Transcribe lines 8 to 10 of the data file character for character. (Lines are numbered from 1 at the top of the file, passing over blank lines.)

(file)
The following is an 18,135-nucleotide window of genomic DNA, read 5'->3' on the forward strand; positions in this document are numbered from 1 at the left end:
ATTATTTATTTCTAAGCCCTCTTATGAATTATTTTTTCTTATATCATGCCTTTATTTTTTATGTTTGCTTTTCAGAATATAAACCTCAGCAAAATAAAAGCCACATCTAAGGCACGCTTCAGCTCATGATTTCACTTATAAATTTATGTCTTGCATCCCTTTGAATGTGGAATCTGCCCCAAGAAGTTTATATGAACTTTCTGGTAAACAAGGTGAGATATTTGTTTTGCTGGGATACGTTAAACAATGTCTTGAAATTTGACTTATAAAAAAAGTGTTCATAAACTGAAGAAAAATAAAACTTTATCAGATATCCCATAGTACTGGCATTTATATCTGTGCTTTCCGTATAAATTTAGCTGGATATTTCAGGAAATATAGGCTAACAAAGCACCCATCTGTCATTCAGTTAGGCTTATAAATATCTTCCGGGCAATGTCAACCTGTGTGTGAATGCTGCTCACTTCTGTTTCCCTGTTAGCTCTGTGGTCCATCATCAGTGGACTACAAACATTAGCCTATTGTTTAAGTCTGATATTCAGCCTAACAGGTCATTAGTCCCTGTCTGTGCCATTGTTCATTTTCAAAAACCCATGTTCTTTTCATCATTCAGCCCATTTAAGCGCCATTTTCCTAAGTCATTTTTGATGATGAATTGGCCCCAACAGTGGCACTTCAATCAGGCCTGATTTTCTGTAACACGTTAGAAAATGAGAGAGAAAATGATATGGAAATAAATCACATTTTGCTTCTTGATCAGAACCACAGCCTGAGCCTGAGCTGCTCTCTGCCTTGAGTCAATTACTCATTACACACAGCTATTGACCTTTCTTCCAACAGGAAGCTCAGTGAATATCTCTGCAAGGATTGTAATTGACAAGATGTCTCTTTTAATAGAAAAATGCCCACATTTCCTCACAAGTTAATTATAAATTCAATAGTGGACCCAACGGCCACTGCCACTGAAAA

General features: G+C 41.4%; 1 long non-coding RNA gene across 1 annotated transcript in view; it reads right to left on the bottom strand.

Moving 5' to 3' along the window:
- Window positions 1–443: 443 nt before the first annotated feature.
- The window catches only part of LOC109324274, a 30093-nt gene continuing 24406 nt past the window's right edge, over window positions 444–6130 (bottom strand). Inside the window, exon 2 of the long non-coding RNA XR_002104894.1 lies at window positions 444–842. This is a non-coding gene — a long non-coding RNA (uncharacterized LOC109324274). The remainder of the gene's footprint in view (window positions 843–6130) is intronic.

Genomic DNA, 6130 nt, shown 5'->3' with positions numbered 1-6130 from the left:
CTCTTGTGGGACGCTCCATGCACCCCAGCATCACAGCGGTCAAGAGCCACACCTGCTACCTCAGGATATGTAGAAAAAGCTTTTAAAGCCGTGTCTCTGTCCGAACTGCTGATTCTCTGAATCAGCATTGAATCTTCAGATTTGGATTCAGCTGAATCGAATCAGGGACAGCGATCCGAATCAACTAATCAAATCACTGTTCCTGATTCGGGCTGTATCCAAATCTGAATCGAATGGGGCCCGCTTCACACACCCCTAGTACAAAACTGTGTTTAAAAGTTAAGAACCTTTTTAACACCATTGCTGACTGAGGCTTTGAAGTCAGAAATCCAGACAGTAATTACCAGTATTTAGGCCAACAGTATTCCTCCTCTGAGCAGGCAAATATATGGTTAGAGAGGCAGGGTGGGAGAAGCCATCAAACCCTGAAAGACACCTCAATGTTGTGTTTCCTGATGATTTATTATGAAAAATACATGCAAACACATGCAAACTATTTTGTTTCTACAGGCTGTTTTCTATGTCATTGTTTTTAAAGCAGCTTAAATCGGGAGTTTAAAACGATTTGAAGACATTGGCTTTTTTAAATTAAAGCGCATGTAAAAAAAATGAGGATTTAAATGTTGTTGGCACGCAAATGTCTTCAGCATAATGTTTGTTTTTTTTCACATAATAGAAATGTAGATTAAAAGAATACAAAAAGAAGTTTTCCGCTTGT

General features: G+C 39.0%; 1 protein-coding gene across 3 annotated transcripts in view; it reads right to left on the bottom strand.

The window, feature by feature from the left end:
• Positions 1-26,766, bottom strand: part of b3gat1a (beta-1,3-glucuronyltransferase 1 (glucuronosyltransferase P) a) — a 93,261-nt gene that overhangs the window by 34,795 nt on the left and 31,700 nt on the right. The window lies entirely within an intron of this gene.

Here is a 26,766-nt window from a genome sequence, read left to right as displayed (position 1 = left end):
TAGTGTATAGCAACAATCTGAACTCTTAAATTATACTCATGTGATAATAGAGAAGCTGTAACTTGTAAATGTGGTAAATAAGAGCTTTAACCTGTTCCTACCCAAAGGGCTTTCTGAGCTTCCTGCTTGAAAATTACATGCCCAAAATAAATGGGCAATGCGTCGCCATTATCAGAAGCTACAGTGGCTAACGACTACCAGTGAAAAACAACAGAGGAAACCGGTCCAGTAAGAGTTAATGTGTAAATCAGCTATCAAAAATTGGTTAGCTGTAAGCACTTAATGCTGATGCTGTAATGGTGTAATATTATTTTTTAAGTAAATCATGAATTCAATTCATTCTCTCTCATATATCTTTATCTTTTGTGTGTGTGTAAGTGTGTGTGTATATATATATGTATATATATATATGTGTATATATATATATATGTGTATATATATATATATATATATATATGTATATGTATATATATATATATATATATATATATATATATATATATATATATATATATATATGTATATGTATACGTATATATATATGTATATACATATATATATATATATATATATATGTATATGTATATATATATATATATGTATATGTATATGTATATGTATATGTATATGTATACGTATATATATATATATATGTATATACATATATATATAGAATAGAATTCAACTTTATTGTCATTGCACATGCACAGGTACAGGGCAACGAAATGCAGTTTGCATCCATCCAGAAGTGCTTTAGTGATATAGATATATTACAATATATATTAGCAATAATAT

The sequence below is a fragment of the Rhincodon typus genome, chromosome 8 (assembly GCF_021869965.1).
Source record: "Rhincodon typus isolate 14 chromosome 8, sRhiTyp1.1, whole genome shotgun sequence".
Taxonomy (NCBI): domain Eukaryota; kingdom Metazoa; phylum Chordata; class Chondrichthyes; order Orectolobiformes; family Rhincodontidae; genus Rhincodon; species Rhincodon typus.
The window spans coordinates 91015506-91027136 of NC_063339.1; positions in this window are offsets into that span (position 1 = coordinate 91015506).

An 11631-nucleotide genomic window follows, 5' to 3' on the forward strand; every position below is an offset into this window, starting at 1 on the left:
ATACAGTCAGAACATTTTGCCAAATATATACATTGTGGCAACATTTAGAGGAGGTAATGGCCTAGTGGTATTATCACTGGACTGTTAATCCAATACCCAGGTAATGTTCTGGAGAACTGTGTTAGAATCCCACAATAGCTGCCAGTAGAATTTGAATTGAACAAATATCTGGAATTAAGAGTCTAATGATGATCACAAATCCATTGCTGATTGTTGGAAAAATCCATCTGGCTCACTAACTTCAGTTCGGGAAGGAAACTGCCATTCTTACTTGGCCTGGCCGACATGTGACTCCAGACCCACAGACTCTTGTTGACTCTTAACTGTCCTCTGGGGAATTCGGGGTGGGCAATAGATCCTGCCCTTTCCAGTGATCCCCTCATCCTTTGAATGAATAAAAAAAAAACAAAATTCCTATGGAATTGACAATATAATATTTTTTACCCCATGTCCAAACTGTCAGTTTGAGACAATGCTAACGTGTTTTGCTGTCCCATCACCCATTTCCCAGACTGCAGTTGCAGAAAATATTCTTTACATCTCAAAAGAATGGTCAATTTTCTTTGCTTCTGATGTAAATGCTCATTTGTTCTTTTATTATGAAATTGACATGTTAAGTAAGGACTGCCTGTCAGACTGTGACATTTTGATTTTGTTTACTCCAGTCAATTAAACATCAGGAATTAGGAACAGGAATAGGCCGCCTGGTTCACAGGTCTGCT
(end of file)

CTCTTGTGGGACGCTCCATGCACCCCAGCATCACAGCGGTCAAGAGCCACACCTGCTACCTCAGGATATGTAGAAAAAGCTTTTAAAGCCGTGTCTCTGTCCGAACTGCTGATTCTCTGAATCAGCATTGAATCTTCAGATTTGGATTCAGCTGAATCGAATCAGGGACAGCGATCCGAATCAACTAATCAAATCACTGTTCCTGATTCGGGCTGTATCCAAATCTGAATCGAATGGGGCCCGCTTCACACACCCCTAGTACAAAACTGTGTTTAAAAGTTAAGAACCTTTTTAACACCATTGCTGACTGAGGCTTTGAAGTCAGAAATCCAGACAGTAATTACCAGTATTTAGGCCAACAGTATTCCTCCTCTGAGCAGGCAAATATATGGTTAGAGAGGCAGGGTGGGAGAAGCCATCAAACCCTGAAAGACACCTCAATGTTGTGTTTCCTGATGATTTATTATGAAAAATACATGCAAACACATGCAAACTATTTTGTTTCTACAGGCTGTTTTCTATGTCATTGTTTTTAAAGCAGCTTAAATCGGGAGTTTAAAACGATTTGAAGACATTGGCTTTTTTAAATTAAAGCGCATGTAAAAAAAATGAGGATTTAAATGTTGTTGGCACGCAAATGTCTTCAGCATAATGTTTGTTTTTTTTCACATAATAGAAATGTAGATTAAAAGAATACAAAAAGAAGTTTTCCGCTTGT

General features: G+C 39.0%; 1 protein-coding gene across 3 annotated transcripts in view; it reads right to left on the bottom strand.

The window, feature by feature from the left end: